The mourning period will be extended to an anticipated two weeks in Australia, with a national memorial service and a national day of mourning to be held when the Prime Minister and Governor-General arrive back from attending the Queen’s funeral.

At dusk on Friday, a 96-gun ­salute was sounded by the Australian Defence Force at Parliament House in Canberra – one round for every year of the Queen’s life – while the Sydney Opera House was illuminated in her honour.

Foreign diplomats and members of the public began to arrive at federal parliament and Government House in Canberra on Friday, and at the residences of state governors, to sign official condolence books. Online condolence books have also been established on the Governor-General’s and Department of the Prime Minister and Cabinet’s websites.


Charles III to be proclaimed King in Australia at ceremonies around the country

Governor-General David Hurley will proclaim King Charles III's ascension to the throne at a solemn ceremony today. Prime minister Anthony Albanese will make the recommendation at a meeting of the Executive Council at Government House at 11am on Sunday. The Governor-General will then make the proclamation at midday outside Parliament House.

The ceremony will include a welcome to country, followed by the proclamation with God Save The King to be performed and then a 21-gun salute.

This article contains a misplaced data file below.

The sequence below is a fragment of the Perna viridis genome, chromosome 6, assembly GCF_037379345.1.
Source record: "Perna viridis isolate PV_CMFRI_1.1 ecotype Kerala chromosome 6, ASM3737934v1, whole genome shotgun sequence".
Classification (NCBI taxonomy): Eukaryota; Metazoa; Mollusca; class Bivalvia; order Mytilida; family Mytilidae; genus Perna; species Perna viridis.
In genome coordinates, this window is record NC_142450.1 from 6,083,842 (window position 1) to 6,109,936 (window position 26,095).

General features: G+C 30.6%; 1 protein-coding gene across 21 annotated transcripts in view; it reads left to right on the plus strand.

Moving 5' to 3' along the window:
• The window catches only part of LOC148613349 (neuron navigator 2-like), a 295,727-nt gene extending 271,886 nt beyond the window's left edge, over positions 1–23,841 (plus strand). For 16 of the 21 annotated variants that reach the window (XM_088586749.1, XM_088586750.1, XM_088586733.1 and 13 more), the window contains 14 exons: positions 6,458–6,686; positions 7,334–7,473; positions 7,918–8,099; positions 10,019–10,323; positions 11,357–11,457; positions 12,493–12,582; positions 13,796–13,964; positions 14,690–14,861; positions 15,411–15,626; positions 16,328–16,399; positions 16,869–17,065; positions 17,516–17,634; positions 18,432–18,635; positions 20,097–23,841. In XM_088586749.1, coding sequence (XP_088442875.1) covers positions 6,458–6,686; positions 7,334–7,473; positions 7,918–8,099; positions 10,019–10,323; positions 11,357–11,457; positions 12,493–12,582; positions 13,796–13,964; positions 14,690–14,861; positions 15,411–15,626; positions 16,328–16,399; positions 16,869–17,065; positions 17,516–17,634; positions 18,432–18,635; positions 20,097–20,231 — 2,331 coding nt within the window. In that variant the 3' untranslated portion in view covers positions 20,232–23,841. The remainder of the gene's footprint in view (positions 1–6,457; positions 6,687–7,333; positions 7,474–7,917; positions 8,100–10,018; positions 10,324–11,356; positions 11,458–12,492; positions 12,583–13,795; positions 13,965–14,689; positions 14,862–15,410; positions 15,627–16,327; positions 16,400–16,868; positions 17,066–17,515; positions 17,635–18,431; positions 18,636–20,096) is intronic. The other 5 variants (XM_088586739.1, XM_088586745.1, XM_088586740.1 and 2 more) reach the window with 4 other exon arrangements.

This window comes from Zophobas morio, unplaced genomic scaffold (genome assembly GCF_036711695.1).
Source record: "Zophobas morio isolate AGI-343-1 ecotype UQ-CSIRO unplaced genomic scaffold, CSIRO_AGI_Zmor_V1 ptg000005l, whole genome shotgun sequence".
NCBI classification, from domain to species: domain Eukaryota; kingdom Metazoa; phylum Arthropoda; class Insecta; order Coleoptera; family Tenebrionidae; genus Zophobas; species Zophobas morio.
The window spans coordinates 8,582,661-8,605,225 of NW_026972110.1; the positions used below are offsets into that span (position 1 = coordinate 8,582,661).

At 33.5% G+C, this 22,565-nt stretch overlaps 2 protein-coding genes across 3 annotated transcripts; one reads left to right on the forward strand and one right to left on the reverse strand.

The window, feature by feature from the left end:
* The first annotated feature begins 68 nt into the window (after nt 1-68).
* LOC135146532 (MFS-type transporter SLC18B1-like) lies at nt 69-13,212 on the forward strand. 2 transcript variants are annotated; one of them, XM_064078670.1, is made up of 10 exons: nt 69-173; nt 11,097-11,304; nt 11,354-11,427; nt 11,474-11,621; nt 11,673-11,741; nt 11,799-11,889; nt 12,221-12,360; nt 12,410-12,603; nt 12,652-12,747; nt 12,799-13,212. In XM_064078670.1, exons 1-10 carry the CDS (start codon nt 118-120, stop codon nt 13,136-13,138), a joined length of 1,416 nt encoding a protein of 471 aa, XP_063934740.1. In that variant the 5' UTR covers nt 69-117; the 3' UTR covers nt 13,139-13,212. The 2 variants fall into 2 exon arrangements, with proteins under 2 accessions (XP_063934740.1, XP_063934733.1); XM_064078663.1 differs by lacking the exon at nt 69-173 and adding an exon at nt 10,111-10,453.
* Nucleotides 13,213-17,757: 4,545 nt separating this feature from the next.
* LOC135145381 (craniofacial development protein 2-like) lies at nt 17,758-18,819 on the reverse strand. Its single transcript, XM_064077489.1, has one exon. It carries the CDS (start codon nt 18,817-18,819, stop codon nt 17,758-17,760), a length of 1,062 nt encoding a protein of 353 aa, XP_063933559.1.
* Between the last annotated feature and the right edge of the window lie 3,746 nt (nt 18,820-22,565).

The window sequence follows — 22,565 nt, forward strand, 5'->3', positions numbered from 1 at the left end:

Flags that have been flying at half mast will return to full mast until dusk.

State governors will make their own proclamations at ceremonies around the country. NSW announced free public transport all day so people could attend the historic event outside parliament from 12.30pm.

The Sydney Opera House sails will continue to be illuminated in the Queen's honour, as are other landmarks.

On Saturday, Mr Albanese, Mr Hurley, and Opposition Leader Peter Dutton laid wreaths to honour The Queen at Parliament House in Canberra. 'She was a constant reassuring presence,' Mr Albanese said.


Trump comments on the Queen:

The whole of civilization is in mourning. The passing of Queen Elizabeth II, the enlightened monarch who reigned over the United Kingdom for 70 years, is a loss felt by billions around the world.

This week, and in the weeks ahead, we especially grieve for the royal family — we can only imagine their sorrow.

And we express our solidarity with all the people of the United Kingdom and every realm of the Commonwealth she so loved.

Few in history have more fully exemplified the traits of dignity, steadfastness, resolve, duty, and patriotic devotion.

She counseled 15 Prime Ministers and 13 Presidents, and was the longest-serving monarch in the history of England and the United Kingdom.

Spending time with Her Majesty was one of the most extraordinary honors of my life.

I grew up in a household where Queen Elizabeth — her grace, her charm, her nobility — were deeply admired, especially by my mother, who came from Scotland.

The times we spent with the Queen at Buckingham Palace and Windsor Castle are memories Melania and I will cherish for the rest of our lives.

Her Majesty had a sharp mind, missed nothing, and always knew exactly what to say.